Preventing Breast Cancer

10 Ways to Lower Your Risk

Breast cancer is the most commonly diagnosed cancer in women aside from lung cancer. It is estimated that one in every eight women will develop invasive breast cancer in their lifetime.

While there are certain risk factors that can't be changed, such as genetics, studies published in 2014 have shown that certain lifestyle habits combined with other healthcare strategies can lower your risk.

Technician with patient getting mammogram
Jupiterimages / Getty Images

Lifestyle Changes

Get Physical

Physical activity may reduce your risk of breast cancer. Studies published in 2014 by the Women's Health Initiative found women who walked briskly one to two hours per week reduced breast cancer risk by 18%. Exercise doesn't always mean traditional gym exercises either. You can dance, chase your kids, play a sport—whatever gets your heart pumping.

Skip the Alcohol

Women who consume two to five drinks daily have about one and a half times the risk of breast cancer as women who don't consume alcohol. The American Cancer Society recommends women drink no more than one alcoholic beverage a day. A drink is 12 ounces of beer, 5 ounces of wine, or 1.5 ounces of 80-proof distilled spirits (hard liquor).

Quit Smoking

Numerous studies have shown an association between smoking and the risk of developing breast cancer, as well as the risk of recurrence. Inhaling secondhand smoke also is believed to contribute to an increased risk. Smokefree.gov has lots of resources to help you quit.

Eat a Low-Fat Diet

A diet low in fat not only decreases the risk of obesity, but it can also reduce your risk of breast cancer. It's known estrogen plays a major role in the development of breast cancer and that fat tissue contains small amounts of the hormone. Thus far, there is no definitive research about the effect of fat intake in general and breast cancer risk, but numerous studies have concluded obesity plays a big part in breast cancer development.

Conceive Early

It's not always possible to plan when or if you get pregnant, but research has shown that having no biological children, or having your first child in your mid-30s or later, increases the risk for breast cancer.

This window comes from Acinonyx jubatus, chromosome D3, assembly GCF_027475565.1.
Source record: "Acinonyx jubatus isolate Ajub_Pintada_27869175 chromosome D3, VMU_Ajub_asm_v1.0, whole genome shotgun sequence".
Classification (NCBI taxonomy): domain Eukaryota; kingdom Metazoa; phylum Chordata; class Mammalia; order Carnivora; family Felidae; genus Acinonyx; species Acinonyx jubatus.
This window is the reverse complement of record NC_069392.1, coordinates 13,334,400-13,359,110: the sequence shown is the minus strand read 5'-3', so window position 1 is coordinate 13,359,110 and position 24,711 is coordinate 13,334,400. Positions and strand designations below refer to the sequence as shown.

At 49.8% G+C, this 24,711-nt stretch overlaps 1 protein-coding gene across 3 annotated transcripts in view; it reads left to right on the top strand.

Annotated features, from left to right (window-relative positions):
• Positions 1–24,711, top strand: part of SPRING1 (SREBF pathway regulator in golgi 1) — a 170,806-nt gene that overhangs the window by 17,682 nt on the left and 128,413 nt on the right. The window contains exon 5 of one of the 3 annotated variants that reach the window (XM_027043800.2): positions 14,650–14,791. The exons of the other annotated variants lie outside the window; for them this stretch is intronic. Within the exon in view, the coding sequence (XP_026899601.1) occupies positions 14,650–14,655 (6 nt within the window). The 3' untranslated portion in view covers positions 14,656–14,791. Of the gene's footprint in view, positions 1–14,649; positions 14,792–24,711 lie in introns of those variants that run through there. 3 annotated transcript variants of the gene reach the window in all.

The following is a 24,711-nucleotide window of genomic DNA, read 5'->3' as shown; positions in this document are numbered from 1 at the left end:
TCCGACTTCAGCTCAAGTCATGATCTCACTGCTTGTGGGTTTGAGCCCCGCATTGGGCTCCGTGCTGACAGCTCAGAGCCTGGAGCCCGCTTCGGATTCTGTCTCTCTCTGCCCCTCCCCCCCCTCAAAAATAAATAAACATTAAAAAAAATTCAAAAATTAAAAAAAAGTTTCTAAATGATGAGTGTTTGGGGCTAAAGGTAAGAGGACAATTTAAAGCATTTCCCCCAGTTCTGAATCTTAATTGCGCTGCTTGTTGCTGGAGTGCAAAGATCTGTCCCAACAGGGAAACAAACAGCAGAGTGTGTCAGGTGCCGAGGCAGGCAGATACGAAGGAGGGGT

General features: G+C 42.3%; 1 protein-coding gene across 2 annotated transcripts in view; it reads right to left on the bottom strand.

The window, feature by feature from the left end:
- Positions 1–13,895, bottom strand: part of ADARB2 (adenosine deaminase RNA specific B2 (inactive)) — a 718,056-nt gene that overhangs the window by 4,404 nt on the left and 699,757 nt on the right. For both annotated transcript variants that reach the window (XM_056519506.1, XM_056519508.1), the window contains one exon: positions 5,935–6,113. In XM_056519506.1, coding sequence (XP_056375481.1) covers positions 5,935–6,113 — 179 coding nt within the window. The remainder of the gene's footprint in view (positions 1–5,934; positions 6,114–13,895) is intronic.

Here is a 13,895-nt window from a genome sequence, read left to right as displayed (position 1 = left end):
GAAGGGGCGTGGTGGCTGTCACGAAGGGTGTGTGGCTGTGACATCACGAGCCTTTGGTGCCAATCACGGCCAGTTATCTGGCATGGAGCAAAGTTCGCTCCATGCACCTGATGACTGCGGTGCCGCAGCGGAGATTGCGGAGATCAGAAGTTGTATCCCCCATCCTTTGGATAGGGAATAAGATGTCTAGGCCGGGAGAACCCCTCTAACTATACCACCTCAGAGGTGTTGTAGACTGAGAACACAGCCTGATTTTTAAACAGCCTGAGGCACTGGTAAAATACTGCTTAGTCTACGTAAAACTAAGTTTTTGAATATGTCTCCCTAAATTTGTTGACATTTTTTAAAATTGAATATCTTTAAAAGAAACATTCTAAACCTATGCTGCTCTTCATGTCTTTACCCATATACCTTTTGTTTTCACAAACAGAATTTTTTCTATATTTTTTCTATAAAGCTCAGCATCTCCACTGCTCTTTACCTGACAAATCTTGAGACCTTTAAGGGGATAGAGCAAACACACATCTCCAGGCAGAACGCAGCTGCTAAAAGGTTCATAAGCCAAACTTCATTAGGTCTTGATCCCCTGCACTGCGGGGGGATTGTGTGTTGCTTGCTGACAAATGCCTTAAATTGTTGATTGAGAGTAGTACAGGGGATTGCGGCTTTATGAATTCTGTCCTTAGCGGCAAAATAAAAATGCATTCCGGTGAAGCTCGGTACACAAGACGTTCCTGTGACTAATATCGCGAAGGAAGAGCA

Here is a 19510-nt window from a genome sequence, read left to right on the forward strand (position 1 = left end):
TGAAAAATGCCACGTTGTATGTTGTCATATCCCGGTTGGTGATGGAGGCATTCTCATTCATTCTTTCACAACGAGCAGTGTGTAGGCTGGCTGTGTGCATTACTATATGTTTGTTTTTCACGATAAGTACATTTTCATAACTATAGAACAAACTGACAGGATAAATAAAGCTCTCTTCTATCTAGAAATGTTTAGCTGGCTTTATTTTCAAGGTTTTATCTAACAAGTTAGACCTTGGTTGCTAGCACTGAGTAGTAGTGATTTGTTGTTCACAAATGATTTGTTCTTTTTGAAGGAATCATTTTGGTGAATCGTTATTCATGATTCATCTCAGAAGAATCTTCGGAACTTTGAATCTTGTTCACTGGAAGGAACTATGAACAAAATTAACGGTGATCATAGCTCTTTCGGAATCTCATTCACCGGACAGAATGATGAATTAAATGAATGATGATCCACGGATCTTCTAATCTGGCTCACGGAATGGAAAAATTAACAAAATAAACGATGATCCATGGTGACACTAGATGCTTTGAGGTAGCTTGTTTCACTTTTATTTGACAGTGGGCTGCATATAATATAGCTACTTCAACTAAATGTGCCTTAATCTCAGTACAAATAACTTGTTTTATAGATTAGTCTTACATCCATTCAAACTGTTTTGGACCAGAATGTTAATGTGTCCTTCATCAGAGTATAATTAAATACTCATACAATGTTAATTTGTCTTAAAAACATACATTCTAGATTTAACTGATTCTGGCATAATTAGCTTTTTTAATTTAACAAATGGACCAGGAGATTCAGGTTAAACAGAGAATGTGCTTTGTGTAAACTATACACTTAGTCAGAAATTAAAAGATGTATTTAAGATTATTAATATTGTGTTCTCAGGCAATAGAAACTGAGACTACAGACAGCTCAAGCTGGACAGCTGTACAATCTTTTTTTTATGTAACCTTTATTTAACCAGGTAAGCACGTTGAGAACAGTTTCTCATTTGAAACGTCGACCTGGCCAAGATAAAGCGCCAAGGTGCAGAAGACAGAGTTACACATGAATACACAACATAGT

Breastfeed

Researchers believe the months without a period during pregnancy and breastfeeding may reduce a woman's risk of breast cancer. This accompanies data that suggests late-onset menstruation and early menopause reduce risk as well, due to the smaller window of estrogen exposure over a lifetime.

Healthcare Strategies

Know Your Family History

Having a family or personal history of breast cancer increases your risk. If an immediate relative, such as your mother or sister, has had breast cancer, it is important to let your doctor know, as breast cancer can be genetic.

Genetic testing for the BRCA1 and BRCA2 genes, as well as counseling, are available for those concerned about their risk. Keep in mind, however, that just because your mother or sister had breast cancer does not mean you will definitely develop the disease.

Don't Have Hormone Replacement Therapy

Studies have shown a connection between ​longtime hormone replacement therapy (HRT) and breast cancer. This link suggests HRT with a combination of estrogen and progesterone raises the risk. Five years after discontinuing HRT, the risk drops. If you need to take hormone replacement therapy, talk to your doctor about weighing the risks and benefits.

Examine Your Breasts Monthly

Checking your breasts every month may not reduce your risk of developing breast cancer, but it may help detect breast cancer early. The earlier breast cancer is found, the more treatable it is.

Get a Mammogram

Like the breast self-exam, a mammogram won't prevent the development of breast cancer, but it can detect cancer. Sometimes it can be difficult to feel a lump in the breast, and a mammogram is likely to detect any lumps that cannot be felt. For most women, an annual or biannual mammogram starting at age 40 to 50 is recommended.

A Word From Verywell

There is no way to guarantee you won't get breast cancer, but implementing simple strategies may help you avoid it. Talk to your doctor about what you can do to modify any unhealthy lifestyle habits you may have. They can also advise you on how often to get routine screening tests and whether you are a candidate for genetic testing.

Frequently Asked Questions

  • Can I lower my risk of breast cancer by eating a lot of soy?

    Maybe, but the potential for soy to help prevent breast cancer comes with caveats. Studies suggest it must be eaten in high quantities over the course of a lifetime to be protective. In Japan, for example, where breast cancer rates are relatively low, adults eat from 30 milligrams (mg) to 50 mg of soy per day, whereas in the United States the average is less than 3 mg.

  • What vitamins can I take to prevent breast cancer?